Live Music

Bryan Tarnowski Photographs

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If the sun were visible, it would have been starting to set on Mardi Gras while Chegadao played at the Balcony Music Club (BMC). The location, at the corner of Decatur Street and Esplanade Avenue has been The Mint, The Matador and even a short-lived club owned by comedian/magician Harry Anderson, and it has become the French Quarter terminus of the Marigny’s Frenchmen Street strip. Musically, it leans toward bands on the rise these days, and on Fat Tuesday the self-proclaimed samba-funk band played to a comfortably full room squeezing the last hours of fun out of Carnival. Singer and percussionist Tedo Oliviera’s conga had beads hanging from the lugs as a white Afro wig could be seen bobbing above the other dancers.

The French Quarter is the heart of New Orleans, but zoning laws restrict live music to certain areas and the largest, Bourbon Street, specializes in covers for tourists. A lot of good musicians perform there, but few are playing distinctive music because that’s not their job. They are there to offer familiarity to travelers, but there are outposts of individuality. Big Al Carson lives up to his name; he’s the size of a huddle and wants to be your lover man all night long. He is also back at the Funky Pirate playing the blues after some time off for health reasons.

The most audacious music performed on Bourbon Street the Friday after Fat Tuesday was made by a skeletal marching band outside Rico’s Drunken Burrito. They performed James Brown’s “Superbad” to the delight of the crowd that encircled them. They weren’t in the local brass band tradition despite the horns-and-drums lineup; when each player soloed, the others laid out except for the drums, but the crowd loved it nonetheless.

“We’re from Miami,” the trumpeter in a dark blue fraternity T-shirt announced as he worked the circle, hat out. “We’re trying to raise money to get home.” And maybe they were. The French Quarter in general and Bourbon Street particularly comes at you offering “big-ass” beers, four T-shirts for $20 and it knows where you got them shoes. It is the place where capitalism gets democratic, and anybody who can think of something to trade for a buck – even a song or a story – will find a taker.

At the same time, two tour buses sat parked behind barricades in front of the House of Blues. Flogging Molly has been playing Irish-inflected punk for nearly 20 years, and it returned to the Decatur Street club as part of its anniversary tour. The House of Blues has been one of the city’s most consistent live music destinations since 1994, usually presenting popular touring acts in a relatively intimate space. The smaller Parish elsewhere in the building features emerging national and local acts, and variations including hip-hop, EDM and Americana. The House of Blues is part of the Live Nation family of music locations which translates to a less laissez-faire musical experience, but it also means that shows often start at more audience-friendly times such as 8 and 9 p.m.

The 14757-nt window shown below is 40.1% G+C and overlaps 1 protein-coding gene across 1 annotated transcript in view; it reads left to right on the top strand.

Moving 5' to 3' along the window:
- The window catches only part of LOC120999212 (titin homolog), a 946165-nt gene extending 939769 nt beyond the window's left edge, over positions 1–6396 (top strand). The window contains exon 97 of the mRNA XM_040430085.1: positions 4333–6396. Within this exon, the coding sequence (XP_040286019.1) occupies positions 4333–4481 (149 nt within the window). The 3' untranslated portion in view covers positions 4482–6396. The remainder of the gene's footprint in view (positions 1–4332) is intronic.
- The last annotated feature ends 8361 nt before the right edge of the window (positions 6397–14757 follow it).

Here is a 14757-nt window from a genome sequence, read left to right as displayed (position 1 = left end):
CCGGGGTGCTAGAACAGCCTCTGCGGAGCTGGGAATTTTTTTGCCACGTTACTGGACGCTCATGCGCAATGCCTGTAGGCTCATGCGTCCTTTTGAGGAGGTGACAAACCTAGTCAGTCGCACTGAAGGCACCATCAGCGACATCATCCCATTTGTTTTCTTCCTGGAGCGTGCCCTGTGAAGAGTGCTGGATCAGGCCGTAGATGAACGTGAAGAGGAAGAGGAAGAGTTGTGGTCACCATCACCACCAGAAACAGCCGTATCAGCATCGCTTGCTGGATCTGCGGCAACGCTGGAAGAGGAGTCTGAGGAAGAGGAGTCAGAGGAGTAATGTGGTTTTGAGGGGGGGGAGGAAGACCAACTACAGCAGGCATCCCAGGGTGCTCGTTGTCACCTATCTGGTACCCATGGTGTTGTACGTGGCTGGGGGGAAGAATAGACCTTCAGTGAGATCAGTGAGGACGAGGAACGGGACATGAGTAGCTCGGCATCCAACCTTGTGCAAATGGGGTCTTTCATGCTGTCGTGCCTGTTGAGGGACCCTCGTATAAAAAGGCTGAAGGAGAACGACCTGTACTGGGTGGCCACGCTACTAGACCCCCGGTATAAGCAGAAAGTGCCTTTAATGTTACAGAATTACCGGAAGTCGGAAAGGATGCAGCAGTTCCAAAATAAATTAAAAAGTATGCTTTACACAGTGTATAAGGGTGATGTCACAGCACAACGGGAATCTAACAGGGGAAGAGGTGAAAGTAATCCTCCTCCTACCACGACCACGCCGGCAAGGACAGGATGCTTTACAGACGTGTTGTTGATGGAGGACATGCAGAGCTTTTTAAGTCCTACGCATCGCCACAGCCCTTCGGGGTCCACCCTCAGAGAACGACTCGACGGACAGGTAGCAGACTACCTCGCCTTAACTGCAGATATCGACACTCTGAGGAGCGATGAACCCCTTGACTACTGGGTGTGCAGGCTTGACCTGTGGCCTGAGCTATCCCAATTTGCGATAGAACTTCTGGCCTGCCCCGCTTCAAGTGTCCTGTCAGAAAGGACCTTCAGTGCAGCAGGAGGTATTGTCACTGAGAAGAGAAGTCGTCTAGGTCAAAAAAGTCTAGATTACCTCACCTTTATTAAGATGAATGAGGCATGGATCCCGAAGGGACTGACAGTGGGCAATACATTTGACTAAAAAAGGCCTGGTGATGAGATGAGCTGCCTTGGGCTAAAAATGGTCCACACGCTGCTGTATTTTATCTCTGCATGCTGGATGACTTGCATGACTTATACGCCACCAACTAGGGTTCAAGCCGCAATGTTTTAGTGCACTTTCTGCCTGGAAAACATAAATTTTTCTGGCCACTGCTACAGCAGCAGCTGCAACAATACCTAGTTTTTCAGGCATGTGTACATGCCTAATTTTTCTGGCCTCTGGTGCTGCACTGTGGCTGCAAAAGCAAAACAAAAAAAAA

In general, The House of Blues’ shows are ones you plan to attend rather than ones you adventure into, but the location has something for the spontaneous as well. The free Local Songwriter Showcase Wednesday nights presented Blue Mountain’s Cary Hudson, as well as Luke Winslow-King, who recently signed to Chicago’s Bloodshot Records. Thursday nights, comedian Leon Blanda hosts the Allstar Comedy Revue, another free show that regularly features some of the city’s top comedians as well as touring comics passing through town. There are also happy hour shows Friday and Saturday nights on the back patio.

On Fat Tuesday, nearby One Eyed Jacks set up a stage outside on the street for bounce rapper Katey Red. On Friday night it was an indie rock showcase with Blind Texas Marlin, White Colla Crimes and Steve Eck. One Eyed Jacks has been a theater and a cabaret space; now it’s one of New Orleans’ leading spots for local and touring indie rock. This spring it will feature NPR darling Kishi Bashi, Waylon Jennings’ hard-rock son Shooter, soul man Charles Bradley in a Jazz Fest show and Pittsburgh’s psychedelic collective Black Moth Super Rainbow. Because of One Eyed Jacks’ theatrical past, its floor slopes toward the stage, giving the showroom unusually good sightlines. That also makes it a natural home for the Fleur de Tease burlesque troupe.

A few blocks away, it was shortly after 8 p.m. and the line outside of Preservation Hall had stretched down St. Peter Street almost to the door of Pat O’Brien’s, where the doorman tried to sell drinks to those who were waiting. Preservation Hall remains a very pure experience – no drinks to sell, no smoking allowed and no amplification necessary in the tiny room that has been New Orleans’ spiritual home for traditional jazz since 1961.

Since Ben Jaffe took over as the hall’s artistic director in the mid-1990s, the performances have been reliable and true to the hall’s vision of giving New Orleans’ traditional jazz musicians a place to practice their craft, but it has also become part of the contemporary club scene. On occasions including Jazz Fest, Preservation Hall presents special midnight shows that offer rare performances including My Morning Jacket and Robert Plant in a room that might hold 100 people. Recently Earl Scioneaux, engineer for many of the Preservation Hall recordings, debuted his Brassft Punk project there, with a brass band assembled to perform the music of electronic dance music pioneers Daft Punk.

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